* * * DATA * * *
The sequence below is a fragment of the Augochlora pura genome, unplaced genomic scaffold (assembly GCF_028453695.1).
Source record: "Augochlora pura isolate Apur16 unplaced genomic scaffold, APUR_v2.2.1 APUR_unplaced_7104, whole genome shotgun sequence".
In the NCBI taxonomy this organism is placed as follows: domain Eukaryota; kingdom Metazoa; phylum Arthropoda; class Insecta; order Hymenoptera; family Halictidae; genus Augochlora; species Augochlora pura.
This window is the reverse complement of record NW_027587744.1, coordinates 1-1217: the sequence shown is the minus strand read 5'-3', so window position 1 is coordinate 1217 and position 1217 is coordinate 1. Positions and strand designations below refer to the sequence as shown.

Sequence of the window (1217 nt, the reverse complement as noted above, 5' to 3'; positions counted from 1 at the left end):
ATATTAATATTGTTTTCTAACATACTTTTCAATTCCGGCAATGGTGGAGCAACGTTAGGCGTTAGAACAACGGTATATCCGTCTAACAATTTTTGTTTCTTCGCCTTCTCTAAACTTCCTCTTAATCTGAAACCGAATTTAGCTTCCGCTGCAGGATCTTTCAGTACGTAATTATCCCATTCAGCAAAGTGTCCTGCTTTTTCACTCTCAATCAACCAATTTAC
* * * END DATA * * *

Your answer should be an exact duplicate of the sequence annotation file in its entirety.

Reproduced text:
The sequence below is a fragment of the Augochlora pura genome, unplaced genomic scaffold (assembly GCF_028453695.1).
Source record: "Augochlora pura isolate Apur16 unplaced genomic scaffold, APUR_v2.2.1 APUR_unplaced_7104, whole genome shotgun sequence".
In the NCBI taxonomy this organism is placed as follows: domain Eukaryota; kingdom Metazoa; phylum Arthropoda; class Insecta; order Hymenoptera; family Halictidae; genus Augochlora; species Augochlora pura.
This window is the reverse complement of record NW_027587744.1, coordinates 1-1217: the sequence shown is the minus strand read 5'-3', so window position 1 is coordinate 1217 and position 1217 is coordinate 1. Positions and strand designations below refer to the sequence as shown.

Sequence of the window (1217 nt, the reverse complement as noted above, 5' to 3'; positions counted from 1 at the left end):
ATATTAATATTGTTTTCTAACATACTTTTCAATTCCGGCAATGGTGGAGCAACGTTAGGCGTTAGAACAACGGTATATCCGTCTAACAATTTTTGTTTCTTCGCCTTCTCTAAACTTCCTCTTAATCTGAAACCGAATTTAGCTTCCGCTGCAGGATCTTTCAGTACGTAATTATCCCATTCAGCAAAGTGTCCTGCTTTTTCACTCTCAATCAACCAATTTAC